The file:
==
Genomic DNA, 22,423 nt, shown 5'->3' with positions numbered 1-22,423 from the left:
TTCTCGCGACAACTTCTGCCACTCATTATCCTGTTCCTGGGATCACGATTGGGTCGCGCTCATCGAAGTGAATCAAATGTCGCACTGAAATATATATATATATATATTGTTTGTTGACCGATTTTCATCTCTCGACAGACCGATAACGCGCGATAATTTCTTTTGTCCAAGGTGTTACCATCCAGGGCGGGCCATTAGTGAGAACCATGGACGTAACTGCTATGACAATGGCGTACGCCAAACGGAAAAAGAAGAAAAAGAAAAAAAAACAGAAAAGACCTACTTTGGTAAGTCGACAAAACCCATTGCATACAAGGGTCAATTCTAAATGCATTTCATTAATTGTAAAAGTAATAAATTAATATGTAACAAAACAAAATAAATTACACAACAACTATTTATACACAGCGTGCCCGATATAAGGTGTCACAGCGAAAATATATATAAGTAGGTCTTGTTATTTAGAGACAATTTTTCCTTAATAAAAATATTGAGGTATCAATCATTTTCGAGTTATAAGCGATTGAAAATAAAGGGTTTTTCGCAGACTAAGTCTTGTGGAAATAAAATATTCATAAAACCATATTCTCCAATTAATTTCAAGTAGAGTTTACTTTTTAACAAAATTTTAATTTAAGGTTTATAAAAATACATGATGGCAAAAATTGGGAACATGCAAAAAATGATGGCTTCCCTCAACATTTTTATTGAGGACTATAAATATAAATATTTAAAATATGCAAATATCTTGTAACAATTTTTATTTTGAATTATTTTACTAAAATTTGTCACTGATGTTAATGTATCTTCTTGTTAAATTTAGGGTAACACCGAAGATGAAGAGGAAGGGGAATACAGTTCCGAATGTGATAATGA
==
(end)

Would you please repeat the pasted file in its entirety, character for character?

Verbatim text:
Genomic DNA, 22,423 nt, shown 5'->3' with positions numbered 1-22,423 from the left:
TTCTCGCGACAACTTCTGCCACTCATTATCCTGTTCCTGGGATCACGATTGGGTCGCGCTCATCGAAGTGAATCAAATGTCGCACTGAAATATATATATATATATATTGTTTGTTGACCGATTTTCATCTCTCGACAGACCGATAACGCGCGATAATTTCTTTTGTCCAAGGTGTTACCATCCAGGGCGGGCCATTAGTGAGAACCATGGACGTAACTGCTATGACAATGGCGTACGCCAAACGGAAAAAGAAGAAAAAGAAAAAAAAACAGAAAAGACCTACTTTGGTAAGTCGACAAAACCCATTGCATACAAGGGTCAATTCTAAATGCATTTCATTAATTGTAAAAGTAATAAATTAATATGTAACAAAACAAAATAAATTACACAACAACTATTTATACACAGCGTGCCCGATATAAGGTGTCACAGCGAAAATATATATAAGTAGGTCTTGTTATTTAGAGACAATTTTTCCTTAATAAAAATATTGAGGTATCAATCATTTTCGAGTTATAAGCGATTGAAAATAAAGGGTTTTTCGCAGACTAAGTCTTGTGGAAATAAAATATTCATAAAACCATATTCTCCAATTAATTTCAAGTAGAGTTTACTTTTTAACAAAATTTTAATTTAAGGTTTATAAAAATACATGATGGCAAAAATTGGGAACATGCAAAAAATGATGGCTTCCCTCAACATTTTTATTGAGGACTATAAATATAAATATTTAAAATATGCAAATATCTTGTAACAATTTTTATTTTGAATTATTTTACTAAAATTTGTCACTGATGTTAATGTATCTTCTTGTTAAATTTAGGGTAACACCGAAGATGAAGAGGAAGGGGAATACAGTTCCGAATGTGATAATGA